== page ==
3D printing arrived at Weston High School this year. The printer, requested in a grant by me, the librarian, is a fabulous Ultimaker 2, a highly rated workhorse. Each school in our district received one in August 2015. I knew nothing about printers until I got one of my own. I visited several makerspaces so I knew they existed (and more importantly worked), but actually having one was scary. How would I learn to work this thing?
Our district did something inspiring: they hosted a professional development day this summer about tinkering in the classroom. When we walked in the room, the Ultimakers were humming. Our Assistant Superintendent of Curriculum, the Technology Director, and the Assistant Superintendent of Finance spent who knows how long unpacking these new machines and getting them to work. If they could do it, so could I!
I took the machine home and got to know it. Dealing with clogs and breezes from the AC became important. I learned how to use Tinkercad, an excellent free 3D modeller. The machine was ready for September. Lest you think all the learning is over, no it’s not! I continually tinker to solve problems and keep the machine printing. Remember, learning = time.
The Ultimaker lives on the front desk of the library. Students are fascinated by it and use it for a variety of personal and curriculum based projects. Personal projects include phone covers, gaming objects, and room decor. Curriculum based projects have been mainly for English, History, and Engineering.
One of the best projects was the Empires exhibit for Angela Lee’s AP World history course. Students created museum exhibits of objects describing the rise, height, and fall of various civilizations. Some students found 3D drawings of artifacts, printed them, and included them in their displays. Experiencing these objects in 3D was richer than seeing them in a photograph.
We saw samurai helmets, Japanese temples, and the Hagia Sofia. In fact, we printed three copies of the Hagia Sofia for different groups.
|Japanese Torii gate being printed|
|Finished Japanese Torii gate|
At one point students realized that the Hagia Sofia model didn’t have enough spires. Then they realized that early in the mosque’s development there were no spires at all--so they clipped off the extra spires and added them where they were needed, creating two iterations of the building. This kind of learning and thinking never would have happened with pictures or a hand built model. The easily duplicated multiples were key.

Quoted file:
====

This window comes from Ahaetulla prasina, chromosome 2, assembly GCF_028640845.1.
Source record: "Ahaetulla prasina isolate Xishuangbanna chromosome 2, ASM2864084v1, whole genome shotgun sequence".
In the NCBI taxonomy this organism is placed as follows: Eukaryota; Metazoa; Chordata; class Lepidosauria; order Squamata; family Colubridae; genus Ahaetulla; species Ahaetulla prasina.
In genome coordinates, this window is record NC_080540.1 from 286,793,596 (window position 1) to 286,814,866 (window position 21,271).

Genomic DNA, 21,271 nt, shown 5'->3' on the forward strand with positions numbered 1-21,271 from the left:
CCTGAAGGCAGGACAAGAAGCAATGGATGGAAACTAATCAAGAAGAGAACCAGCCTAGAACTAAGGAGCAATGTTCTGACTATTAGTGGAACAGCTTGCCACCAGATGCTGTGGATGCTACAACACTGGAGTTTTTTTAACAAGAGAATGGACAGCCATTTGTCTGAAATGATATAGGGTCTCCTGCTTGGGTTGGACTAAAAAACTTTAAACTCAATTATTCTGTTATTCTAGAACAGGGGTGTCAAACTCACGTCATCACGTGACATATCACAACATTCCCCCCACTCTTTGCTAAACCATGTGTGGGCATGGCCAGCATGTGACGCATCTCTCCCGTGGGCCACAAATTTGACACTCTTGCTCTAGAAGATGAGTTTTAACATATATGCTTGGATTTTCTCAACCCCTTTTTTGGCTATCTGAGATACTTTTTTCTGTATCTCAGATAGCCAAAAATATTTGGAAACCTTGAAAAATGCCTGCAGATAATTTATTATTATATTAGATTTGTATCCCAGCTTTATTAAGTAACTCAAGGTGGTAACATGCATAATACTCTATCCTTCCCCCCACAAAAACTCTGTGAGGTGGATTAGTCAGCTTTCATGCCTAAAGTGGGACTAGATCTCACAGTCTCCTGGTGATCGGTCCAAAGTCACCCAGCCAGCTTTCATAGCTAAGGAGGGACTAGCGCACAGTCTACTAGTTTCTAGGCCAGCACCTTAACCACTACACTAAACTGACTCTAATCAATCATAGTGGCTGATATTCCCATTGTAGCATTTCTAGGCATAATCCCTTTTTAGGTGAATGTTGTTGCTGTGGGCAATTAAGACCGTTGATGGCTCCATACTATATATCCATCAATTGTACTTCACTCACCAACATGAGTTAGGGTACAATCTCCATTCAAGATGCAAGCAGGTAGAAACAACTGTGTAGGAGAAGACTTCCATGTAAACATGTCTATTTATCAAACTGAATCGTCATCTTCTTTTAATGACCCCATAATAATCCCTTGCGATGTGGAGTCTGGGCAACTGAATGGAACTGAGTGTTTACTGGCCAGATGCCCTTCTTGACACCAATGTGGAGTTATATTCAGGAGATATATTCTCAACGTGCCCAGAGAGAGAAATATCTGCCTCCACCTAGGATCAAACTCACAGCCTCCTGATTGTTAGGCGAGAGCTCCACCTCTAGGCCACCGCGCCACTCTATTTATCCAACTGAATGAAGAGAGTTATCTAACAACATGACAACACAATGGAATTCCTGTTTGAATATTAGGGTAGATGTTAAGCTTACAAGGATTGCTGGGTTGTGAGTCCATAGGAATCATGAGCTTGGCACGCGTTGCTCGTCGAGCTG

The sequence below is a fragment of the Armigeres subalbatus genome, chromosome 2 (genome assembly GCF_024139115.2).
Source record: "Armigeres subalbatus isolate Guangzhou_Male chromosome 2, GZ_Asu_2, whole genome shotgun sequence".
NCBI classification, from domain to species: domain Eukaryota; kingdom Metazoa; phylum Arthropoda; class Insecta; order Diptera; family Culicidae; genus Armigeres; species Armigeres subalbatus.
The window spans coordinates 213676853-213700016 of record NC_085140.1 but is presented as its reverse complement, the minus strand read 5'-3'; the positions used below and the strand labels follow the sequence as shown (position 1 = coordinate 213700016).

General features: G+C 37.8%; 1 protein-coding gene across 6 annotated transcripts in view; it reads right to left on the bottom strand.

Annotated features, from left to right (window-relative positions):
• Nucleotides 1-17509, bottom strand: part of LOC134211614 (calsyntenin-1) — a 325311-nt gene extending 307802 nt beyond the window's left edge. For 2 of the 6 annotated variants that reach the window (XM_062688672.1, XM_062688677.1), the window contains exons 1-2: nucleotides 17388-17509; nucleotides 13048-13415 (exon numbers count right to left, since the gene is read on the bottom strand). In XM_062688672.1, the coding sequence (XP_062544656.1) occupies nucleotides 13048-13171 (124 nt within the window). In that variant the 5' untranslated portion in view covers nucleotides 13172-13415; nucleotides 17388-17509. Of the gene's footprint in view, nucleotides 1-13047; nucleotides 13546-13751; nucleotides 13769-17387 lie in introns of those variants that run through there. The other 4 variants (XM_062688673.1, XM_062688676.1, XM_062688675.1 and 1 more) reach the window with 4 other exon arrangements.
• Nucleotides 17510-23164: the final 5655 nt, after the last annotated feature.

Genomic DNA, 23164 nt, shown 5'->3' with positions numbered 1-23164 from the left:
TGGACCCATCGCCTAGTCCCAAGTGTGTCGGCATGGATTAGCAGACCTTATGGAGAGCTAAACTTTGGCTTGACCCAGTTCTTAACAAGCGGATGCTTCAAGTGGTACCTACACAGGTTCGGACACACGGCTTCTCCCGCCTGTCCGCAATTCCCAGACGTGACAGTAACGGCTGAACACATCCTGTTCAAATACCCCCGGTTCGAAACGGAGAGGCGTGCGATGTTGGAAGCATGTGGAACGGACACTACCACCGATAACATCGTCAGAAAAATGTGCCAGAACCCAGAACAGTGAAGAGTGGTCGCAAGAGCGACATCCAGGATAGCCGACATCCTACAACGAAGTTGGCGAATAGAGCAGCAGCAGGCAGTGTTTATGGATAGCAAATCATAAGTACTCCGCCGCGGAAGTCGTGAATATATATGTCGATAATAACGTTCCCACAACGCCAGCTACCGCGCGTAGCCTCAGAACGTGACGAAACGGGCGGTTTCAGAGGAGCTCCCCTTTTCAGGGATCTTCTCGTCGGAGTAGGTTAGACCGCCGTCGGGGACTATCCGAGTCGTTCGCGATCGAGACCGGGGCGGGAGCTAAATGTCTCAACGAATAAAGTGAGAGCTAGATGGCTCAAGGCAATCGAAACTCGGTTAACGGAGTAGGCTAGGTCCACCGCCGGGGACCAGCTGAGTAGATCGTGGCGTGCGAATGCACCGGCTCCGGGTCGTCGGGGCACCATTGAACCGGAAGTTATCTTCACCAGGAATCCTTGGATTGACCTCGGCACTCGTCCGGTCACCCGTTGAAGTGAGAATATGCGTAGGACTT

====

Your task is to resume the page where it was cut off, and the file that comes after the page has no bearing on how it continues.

Students needed to be reminded of scheduling. If many peers are printing for the same project, and the projects take a full day to print, you have to get in line a week or two before the project is due. A number of students came to me on Friday afternoon asking for completed projects on Monday morning. I could not make that happen.
Some people think the 3D printer is a gimmick, adding nothing important to the curriculum. I argue that it adds something important in short supply in school: permission to tinker, go through iterations, and experiment. Students and teachers think of new uses for it every week.
If you want to learn more how to 3D print, take a look at the libguide <http://libguides.weston.org/3dprinting> I made for students. Pay attention to the vocabulary section. I recommend free software only, so it’s accessible to anyone. I spend a couple of minutes walking the students through the process, and they always come back with the right file with minimal involvement from me.
If you’re thinking of introducing 3D printing to your school, go for it! Be sure you have at least one person who will “own” it, i.e., keep the printer running. That could be a teacher, an aide, or students. In fact, Waltham High School in MA got seven 3D printers six weeks ago which are 100% managed by students. Their printers run all day long.
MT @mrshistorylee: Empires Museum is open at @WestonHSLibrary-learn about rise,height, fall of historical empires! pic.twitter.com/V2kcUhGFoa— Weston HS Library (@WestonHSLibrary) January 4, 2016